Upon Time And Eternity

Eternity is like unto a Ring.
Time, like to Measure, doth it self extend;
Measure commences, is a finite thing.
The Ring has no beginning, middle, end.

Heaven is a place, also a state,
It doth all things excel,
No man can fully it relate,
Nor of its glory tell.

God made it for his residence,
To sit on as a throne,
Which shows to us the excellence
Whereby it may be known.

Doubtless the fabric that was built
For this so great a king,
Must needs surprise thee, if thou wilt
But duly mind the thing.

If all that build do build to suit
The glory of their state,
What orator, though most acute,
Can fully heaven relate?

If palaces that princes build,
Which yet are made of clay,
Do so amaze when much beheld,
Of heaven what shall we say?

It is the high and holy place;
No moth can there annoy,
Nor make to fade that goodly grace
That saints shall there enjoy.

Mansions for glory and for rest
Do there prepared stand;
Buildings eternal for the blest
Are there provided, and

The glory and the comeliness
By deepest thought none may
With heart or mouth fully express,
Nor can before that day.

These heav'ns we see, be as a scroll,
Or garment folded up,
Before they do together roll,
And we call'd in to sup.

There with the king, the bridegroom, and
By him are led into
His palace chambers, there to stand
With his prospect to our view.

And taste and smell, and be inflam'd,
And ravished to see
The buildings he hath for us fram'd,
How full of heaven they be.

Its state also is marvellous,
For beauty to behold;
All goodness there is plenteous,
And better far than gold.

Adorn'd with grace and righteousness,
While fragrant scents of love
O'erflow with everlasting bliss,
All that do dwell above.

The heavenly majesty, whose face
Doth far exceed the sun,
Will there cast forth its rays of grace
After this world is done.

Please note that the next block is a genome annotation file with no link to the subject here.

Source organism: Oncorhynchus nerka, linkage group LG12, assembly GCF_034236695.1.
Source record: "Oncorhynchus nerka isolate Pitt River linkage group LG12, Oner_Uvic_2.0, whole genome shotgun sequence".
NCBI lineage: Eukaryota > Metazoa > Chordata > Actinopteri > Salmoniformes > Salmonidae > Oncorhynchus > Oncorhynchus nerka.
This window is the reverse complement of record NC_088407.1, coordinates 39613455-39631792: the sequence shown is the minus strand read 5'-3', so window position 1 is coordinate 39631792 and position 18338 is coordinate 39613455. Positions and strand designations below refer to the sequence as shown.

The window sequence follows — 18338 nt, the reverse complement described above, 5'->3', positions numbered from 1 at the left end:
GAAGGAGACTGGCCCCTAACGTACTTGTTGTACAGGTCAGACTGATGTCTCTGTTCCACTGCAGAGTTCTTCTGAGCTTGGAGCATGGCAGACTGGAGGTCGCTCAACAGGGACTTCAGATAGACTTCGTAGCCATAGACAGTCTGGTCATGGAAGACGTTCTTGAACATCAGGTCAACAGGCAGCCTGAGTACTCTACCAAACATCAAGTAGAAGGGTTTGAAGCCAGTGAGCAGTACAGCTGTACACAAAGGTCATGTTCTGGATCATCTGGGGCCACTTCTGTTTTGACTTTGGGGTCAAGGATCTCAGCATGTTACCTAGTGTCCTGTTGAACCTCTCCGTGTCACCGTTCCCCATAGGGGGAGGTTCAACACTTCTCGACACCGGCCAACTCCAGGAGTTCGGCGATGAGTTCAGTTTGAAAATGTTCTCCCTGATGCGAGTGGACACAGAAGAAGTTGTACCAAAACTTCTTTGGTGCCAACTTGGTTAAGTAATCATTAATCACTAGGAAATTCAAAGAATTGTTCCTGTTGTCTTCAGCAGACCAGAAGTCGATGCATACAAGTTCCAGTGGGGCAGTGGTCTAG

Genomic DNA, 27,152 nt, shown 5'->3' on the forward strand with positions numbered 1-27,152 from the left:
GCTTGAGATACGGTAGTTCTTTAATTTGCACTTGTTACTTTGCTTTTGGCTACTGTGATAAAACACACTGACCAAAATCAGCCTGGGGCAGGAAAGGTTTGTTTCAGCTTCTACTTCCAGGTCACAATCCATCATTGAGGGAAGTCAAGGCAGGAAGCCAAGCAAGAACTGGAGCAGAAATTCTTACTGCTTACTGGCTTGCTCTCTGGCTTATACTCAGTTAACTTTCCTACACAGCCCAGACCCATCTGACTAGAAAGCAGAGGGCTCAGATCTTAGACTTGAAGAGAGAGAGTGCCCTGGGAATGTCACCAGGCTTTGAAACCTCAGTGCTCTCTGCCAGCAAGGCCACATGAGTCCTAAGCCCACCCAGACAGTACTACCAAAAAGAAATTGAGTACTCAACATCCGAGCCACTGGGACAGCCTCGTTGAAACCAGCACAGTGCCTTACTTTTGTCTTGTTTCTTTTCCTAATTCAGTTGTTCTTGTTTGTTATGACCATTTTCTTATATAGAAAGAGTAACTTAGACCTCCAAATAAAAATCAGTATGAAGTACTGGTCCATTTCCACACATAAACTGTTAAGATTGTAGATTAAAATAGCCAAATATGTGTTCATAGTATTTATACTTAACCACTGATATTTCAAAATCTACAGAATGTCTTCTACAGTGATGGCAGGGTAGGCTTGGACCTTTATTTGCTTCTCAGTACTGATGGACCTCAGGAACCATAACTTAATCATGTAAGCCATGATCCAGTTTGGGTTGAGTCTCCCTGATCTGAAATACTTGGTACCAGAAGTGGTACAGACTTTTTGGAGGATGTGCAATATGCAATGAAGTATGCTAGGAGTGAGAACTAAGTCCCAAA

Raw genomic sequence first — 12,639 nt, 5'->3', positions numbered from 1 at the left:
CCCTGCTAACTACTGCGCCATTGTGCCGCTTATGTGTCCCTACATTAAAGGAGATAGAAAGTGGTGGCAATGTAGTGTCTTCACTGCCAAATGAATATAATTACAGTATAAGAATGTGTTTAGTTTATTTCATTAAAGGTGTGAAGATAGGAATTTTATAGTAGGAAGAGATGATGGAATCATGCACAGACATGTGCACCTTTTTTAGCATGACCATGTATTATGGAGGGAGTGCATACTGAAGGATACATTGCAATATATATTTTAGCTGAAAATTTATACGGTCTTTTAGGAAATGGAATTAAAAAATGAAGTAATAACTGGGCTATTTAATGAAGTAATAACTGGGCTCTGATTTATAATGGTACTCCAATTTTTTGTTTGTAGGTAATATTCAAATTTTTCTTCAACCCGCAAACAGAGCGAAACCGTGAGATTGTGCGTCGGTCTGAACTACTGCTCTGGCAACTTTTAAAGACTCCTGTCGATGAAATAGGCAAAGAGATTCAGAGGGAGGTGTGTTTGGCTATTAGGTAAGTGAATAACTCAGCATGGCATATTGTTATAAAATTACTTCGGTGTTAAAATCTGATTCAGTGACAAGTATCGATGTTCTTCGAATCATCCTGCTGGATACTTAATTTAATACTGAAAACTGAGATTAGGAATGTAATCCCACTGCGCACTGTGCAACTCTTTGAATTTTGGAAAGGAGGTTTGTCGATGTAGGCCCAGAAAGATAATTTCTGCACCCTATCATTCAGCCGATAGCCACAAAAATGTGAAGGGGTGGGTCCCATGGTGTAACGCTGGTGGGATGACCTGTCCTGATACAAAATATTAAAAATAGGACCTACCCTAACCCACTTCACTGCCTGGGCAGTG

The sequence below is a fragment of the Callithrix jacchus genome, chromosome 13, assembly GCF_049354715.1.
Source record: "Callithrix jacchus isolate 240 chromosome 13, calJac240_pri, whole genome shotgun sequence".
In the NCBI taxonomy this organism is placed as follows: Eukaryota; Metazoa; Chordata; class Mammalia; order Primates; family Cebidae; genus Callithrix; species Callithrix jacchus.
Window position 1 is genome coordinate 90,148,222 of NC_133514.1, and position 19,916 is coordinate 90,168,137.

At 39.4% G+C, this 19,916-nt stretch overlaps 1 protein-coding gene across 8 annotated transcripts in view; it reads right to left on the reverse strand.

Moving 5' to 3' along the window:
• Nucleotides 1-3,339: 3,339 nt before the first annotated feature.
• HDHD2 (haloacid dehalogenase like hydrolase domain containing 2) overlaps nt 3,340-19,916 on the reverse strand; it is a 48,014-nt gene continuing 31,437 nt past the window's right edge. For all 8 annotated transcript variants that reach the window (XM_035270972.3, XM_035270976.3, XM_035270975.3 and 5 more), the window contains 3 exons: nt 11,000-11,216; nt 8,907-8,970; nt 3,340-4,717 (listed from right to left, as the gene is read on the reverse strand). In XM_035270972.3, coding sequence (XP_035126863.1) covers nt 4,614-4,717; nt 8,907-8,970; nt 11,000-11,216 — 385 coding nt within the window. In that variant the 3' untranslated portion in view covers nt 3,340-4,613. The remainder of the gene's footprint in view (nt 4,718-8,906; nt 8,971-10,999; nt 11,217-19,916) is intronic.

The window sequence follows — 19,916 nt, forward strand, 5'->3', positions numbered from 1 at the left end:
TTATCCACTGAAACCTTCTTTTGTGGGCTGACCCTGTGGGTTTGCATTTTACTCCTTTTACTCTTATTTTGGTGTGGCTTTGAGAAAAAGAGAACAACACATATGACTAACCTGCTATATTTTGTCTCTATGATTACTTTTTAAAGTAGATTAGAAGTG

Which rays and beams will so possess
All things that there shall dwell,
With so much glory, light, and bliss,
That none can think or tell.

That wisdom which doth order all
Shall there be fully shown;
That strength that bears the world there shall
By every one be known.

That holiness and sanctity
Which doth all thought surpass,
Shall there in present purity
Outshine the crystal glass.

The beauty and the comeliness
Of this Almighty shall
Make amiable with lasting bliss
Those he thereto shall call.

The presence of this God will be
Eternal life in all,
And health and gladness, while we see
Thy face, O immortal!

Here will the Lord make clear and plain
How sweetly did agree
His attributes, when Christ was slain
Our Saviour to be.

How wisdom did find out the way,
How strength did make him stand,
How holiness did bear the sway,
And answer just demand.

How all these attributes did bend
Themselves to work our life,
Through the Christ whom God did send
To save us by his might.

All this will sparkle in our eye
Within the holy place,
And greatly raise our melody,
And flow our hearts with grace.

The largest thought that can arise
Within the widest heart
Shall then be filled with surprize,
And pleas'd in every part.

All mysteries shall here be seen,
And every knot, unty'd;
Electing love, that hid hath been,
Shall shine on every side.

The God of glory here will be
The life of every one;
Whose goodly attributes shall we
Possess them as our own.

By wisdom we all things shall know,
By light all things shall see,
By strength, too, all things we shall do,
When we in glory be.

The Holy Lamb of God, also,
Who for our sakes did die,
The holy ones of God shall know,
And that most perfectly.

Those small and short discoveries
That we have of him here,
Will there be seen with open eyes,
In visions full and clear.

Those many thousand acts of grace